Effective research must be for the long haulND


Fred Hilmer and Les Field, Australian Financial Review, 4 May 2011

Australia’s future job prospects and prosperity is dependant on its ability to establish itself as a competitive, innovative nation, which in turn requires strong universities. While Australian universities rank well in certain aspects, they are significantly lacking in terms of innovation. One of the primary reasons for this lack of innovation is the structure of the research programs, with these programs being too short and ill-funded. To address this, Australia should begin supporting longer-term, significant research programs. For more information see www.afr.com

Japan confronts liabilities for crisisND


Yuka Hayashi, Wall Street Journal, 4 May 2011

There is an ongoing debate in Japan regarding who will pay the Tokyo Electric Power Co.’s growing liabilities following the nuclear disaster. Given the company’s role as a regional monopoly supplying power to a large percentage of Japan’s economic activities, the government cannot allow the company to go under. Although the government is set to release a plan for compensating victims of the disaster, some have called for more drastic government involvement, asking for the government to nationalise the company. There are also concerns over the extent to which taxpayers will be expected to support the company. For more information see www.wsj.com

Under the influence: how the group changes what we thinkND


Shirley Wang, Wall Street Journal, 3 May 2011

Researchers are studying the way in which human behavioural norms are established in groups with the hopes of applying this learning to realms such as health campaigning, marketing and reducing prejudice. The research has revealed a number of key findings; for example the recognition that innovators tend to be isolated from the group, but that ideas only take hold once a considerable number in the group have adopted the idea. Group pressure was found to be significant in influencing norms, as is the publicity given to the norm. The sharing of norms can however also lead to misperceptions, which can have the affect of altering the original norm. For more information see www.wsj.com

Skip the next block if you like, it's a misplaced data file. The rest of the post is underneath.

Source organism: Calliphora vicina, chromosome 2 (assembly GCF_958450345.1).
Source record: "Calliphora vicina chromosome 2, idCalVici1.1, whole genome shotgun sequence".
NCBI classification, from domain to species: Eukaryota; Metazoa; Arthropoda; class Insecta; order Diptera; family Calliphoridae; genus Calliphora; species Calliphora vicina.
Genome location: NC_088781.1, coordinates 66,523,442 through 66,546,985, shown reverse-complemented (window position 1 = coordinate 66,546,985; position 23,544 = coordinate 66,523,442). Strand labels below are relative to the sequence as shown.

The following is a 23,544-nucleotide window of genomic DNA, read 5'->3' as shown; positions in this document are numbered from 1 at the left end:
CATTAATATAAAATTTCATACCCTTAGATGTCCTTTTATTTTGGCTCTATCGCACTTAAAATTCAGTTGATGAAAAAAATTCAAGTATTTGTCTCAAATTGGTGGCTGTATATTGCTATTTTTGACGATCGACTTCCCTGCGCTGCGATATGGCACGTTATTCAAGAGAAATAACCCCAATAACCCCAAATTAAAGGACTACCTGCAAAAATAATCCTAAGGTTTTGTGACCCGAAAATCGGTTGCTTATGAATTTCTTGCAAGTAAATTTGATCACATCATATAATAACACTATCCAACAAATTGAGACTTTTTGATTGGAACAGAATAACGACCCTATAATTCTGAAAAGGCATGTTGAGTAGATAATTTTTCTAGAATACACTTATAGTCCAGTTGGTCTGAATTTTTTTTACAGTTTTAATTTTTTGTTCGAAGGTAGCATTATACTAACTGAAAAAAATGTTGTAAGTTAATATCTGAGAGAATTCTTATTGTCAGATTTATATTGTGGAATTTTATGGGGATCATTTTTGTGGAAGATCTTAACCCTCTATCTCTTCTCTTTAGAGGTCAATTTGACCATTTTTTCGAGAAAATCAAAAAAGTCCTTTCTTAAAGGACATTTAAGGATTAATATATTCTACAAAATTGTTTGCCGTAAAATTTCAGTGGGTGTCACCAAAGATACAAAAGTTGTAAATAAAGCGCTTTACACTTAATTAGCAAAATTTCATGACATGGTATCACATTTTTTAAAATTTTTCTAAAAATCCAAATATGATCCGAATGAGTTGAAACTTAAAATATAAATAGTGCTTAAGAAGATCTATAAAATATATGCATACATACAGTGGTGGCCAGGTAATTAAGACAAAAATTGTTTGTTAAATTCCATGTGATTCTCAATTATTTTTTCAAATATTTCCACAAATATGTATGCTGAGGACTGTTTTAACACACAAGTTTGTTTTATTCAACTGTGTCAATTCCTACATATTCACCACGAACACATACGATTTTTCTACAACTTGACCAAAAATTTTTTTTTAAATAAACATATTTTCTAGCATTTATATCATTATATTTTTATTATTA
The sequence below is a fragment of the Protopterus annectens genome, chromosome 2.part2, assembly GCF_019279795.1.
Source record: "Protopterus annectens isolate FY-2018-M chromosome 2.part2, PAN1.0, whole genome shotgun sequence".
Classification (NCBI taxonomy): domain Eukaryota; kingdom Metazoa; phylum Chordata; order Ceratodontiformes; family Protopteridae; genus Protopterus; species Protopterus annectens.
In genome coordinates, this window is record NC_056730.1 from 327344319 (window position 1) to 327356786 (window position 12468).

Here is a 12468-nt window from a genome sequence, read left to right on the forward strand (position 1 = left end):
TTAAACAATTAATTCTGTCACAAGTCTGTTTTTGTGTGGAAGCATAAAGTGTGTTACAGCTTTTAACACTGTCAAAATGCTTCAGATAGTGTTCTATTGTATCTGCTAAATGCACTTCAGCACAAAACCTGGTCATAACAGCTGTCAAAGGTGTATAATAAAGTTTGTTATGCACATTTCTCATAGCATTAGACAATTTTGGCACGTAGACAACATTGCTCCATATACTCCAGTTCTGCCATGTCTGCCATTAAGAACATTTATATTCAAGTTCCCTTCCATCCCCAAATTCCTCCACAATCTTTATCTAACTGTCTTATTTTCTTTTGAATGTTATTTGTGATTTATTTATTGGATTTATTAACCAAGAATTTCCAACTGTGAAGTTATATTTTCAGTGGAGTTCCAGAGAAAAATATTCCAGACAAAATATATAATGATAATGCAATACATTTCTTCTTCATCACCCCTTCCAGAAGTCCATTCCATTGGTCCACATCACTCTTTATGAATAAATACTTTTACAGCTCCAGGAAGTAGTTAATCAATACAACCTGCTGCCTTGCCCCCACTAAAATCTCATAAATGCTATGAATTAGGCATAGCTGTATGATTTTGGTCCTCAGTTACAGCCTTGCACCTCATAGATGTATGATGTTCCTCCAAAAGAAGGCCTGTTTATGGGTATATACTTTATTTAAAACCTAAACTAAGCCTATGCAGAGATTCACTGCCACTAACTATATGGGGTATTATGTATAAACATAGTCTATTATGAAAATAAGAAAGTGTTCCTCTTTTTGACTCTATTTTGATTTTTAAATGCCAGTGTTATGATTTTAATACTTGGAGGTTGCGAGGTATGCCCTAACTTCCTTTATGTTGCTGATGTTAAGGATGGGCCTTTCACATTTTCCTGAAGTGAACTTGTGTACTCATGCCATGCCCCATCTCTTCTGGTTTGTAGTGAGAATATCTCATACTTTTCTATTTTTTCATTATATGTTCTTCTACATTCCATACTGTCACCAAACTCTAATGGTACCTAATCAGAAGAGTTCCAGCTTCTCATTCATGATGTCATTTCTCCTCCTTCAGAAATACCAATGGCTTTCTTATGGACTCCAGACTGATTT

How to build risk into your business modelND


Karan Girotra and Serguei Netessine, Harvard Business Review, April 2011

Business model innovation has typically focused on three aspects of the value chain; revenue, cost structure and resource velocity. However it is important for leaders to understand the role of risk in their business models, and to devise methods of mitigating their risks. Some means of reducing risk include delaying production commitments, transferring risks to other parties and improving the quality of information relied upon. Additionally, leaders should recognise that there are significant opportunities to be gained by adding risk into a business model, in that it can drive innovation. For more information see www.hbr.org

Vietnam experience leaves sour tasteND


Stephen Wyatt, Australian Financial Review, 27 April 2011

Vietnam is currently witnessing a rapidly rising inflation rate, which is raising concerns for potential future political instability. While the political situation in Vietnam is currently stable, officials are wary of the instability that can be caused by rising food prices, recognising the situation in the Middle East as an example. While China’s inflation rate is likely to remain high, most economists believe that China will be able to control inflation while managing to maintain its projected growth levels. For more information see www.afr.com

China seeks bigger role in Australia economyND


Dinny McMahon, Wall Street Journal, 26 April 2011